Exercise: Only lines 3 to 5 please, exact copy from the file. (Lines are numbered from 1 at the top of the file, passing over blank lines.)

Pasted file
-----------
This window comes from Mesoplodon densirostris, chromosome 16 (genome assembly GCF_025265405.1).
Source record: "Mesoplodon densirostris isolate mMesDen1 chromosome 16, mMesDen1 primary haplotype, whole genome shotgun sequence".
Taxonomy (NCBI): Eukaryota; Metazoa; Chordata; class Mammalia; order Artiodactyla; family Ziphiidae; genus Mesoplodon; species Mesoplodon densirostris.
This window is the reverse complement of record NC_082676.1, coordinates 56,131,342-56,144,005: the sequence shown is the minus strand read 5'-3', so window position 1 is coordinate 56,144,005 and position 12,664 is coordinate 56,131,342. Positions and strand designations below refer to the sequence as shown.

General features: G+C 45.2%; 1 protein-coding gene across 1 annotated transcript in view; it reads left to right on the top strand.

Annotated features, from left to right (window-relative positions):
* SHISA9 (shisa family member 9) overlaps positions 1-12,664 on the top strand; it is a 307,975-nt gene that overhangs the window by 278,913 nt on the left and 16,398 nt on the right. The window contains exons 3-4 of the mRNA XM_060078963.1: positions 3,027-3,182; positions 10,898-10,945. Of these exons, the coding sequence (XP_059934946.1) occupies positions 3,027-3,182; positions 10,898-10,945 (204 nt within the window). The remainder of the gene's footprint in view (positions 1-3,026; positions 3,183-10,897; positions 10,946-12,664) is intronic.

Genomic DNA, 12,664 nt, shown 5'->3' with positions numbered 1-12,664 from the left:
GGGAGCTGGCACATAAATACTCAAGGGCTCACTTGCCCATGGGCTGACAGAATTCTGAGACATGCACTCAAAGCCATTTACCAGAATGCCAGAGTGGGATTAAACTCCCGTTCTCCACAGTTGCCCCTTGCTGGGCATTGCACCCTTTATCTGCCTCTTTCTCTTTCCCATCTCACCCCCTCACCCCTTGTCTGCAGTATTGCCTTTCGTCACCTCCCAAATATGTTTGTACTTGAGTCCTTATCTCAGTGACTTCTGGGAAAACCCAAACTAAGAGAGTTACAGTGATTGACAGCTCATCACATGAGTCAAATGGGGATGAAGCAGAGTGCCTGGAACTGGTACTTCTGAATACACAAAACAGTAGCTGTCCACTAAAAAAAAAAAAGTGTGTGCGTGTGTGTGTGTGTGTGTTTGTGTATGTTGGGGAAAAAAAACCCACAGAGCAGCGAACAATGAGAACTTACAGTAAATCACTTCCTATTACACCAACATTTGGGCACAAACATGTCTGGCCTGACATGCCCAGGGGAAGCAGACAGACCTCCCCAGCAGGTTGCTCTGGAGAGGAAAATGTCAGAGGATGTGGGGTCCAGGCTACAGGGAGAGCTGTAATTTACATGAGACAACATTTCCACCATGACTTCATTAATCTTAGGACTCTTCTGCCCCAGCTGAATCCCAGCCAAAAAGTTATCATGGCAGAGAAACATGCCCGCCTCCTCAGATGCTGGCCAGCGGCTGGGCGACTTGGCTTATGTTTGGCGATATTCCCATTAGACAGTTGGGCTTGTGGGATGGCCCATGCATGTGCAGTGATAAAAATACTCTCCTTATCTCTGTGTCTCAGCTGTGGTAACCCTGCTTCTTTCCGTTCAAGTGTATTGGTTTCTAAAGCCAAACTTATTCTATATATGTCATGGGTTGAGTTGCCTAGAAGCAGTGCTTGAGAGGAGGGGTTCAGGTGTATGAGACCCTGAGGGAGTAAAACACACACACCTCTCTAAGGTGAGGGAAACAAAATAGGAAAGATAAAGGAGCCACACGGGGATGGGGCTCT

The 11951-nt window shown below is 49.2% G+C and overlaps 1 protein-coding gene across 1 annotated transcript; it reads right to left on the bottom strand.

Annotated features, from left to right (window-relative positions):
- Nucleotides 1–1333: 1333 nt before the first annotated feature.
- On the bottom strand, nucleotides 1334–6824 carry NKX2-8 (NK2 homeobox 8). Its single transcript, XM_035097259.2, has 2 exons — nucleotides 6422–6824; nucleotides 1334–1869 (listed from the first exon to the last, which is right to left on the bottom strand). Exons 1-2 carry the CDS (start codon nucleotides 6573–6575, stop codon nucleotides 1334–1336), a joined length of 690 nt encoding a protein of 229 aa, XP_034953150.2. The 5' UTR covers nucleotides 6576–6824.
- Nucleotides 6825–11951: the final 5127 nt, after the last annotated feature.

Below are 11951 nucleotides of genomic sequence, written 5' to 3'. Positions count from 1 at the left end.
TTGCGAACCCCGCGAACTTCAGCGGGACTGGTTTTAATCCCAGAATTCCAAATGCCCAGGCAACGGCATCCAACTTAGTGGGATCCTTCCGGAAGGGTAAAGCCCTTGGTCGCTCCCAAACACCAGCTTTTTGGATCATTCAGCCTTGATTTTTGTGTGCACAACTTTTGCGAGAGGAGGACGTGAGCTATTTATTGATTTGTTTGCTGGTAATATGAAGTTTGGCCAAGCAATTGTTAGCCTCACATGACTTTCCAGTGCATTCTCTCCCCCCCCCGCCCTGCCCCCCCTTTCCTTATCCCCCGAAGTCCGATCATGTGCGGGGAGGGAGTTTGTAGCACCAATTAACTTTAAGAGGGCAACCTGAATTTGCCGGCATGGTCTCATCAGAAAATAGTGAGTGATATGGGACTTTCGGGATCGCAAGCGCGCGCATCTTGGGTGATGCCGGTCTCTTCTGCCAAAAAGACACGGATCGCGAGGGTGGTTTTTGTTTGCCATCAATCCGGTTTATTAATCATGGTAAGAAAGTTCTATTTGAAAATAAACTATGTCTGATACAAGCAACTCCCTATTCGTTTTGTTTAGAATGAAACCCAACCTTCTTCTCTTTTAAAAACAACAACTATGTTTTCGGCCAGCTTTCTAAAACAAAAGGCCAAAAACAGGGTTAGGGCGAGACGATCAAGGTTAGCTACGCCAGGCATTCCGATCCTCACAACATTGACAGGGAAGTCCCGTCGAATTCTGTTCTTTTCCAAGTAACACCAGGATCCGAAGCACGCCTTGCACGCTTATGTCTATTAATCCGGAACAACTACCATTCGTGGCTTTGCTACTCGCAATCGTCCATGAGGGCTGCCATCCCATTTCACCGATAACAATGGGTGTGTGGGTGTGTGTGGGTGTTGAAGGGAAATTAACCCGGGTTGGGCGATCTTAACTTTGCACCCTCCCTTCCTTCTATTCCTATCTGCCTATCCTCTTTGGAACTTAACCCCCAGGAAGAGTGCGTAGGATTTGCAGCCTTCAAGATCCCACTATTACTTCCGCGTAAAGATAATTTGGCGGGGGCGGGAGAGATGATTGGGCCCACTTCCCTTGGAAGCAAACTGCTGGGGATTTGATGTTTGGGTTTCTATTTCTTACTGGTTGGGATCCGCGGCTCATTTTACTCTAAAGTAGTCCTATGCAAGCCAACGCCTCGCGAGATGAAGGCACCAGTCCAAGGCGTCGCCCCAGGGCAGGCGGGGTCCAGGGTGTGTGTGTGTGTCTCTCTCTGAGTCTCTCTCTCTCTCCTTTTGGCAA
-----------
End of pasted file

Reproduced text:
Taxonomy (NCBI): Eukaryota; Metazoa; Chordata; class Mammalia; order Artiodactyla; family Ziphiidae; genus Mesoplodon; species Mesoplodon densirostris.
This window is the reverse complement of record NC_082676.1, coordinates 56,131,342-56,144,005: the sequence shown is the minus strand read 5'-3', so window position 1 is coordinate 56,144,005 and position 12,664 is coordinate 56,131,342. Positions and strand designations below refer to the sequence as shown.

General features: G+C 45.2%; 1 protein-coding gene across 1 annotated transcript in view; it reads left to right on the top strand.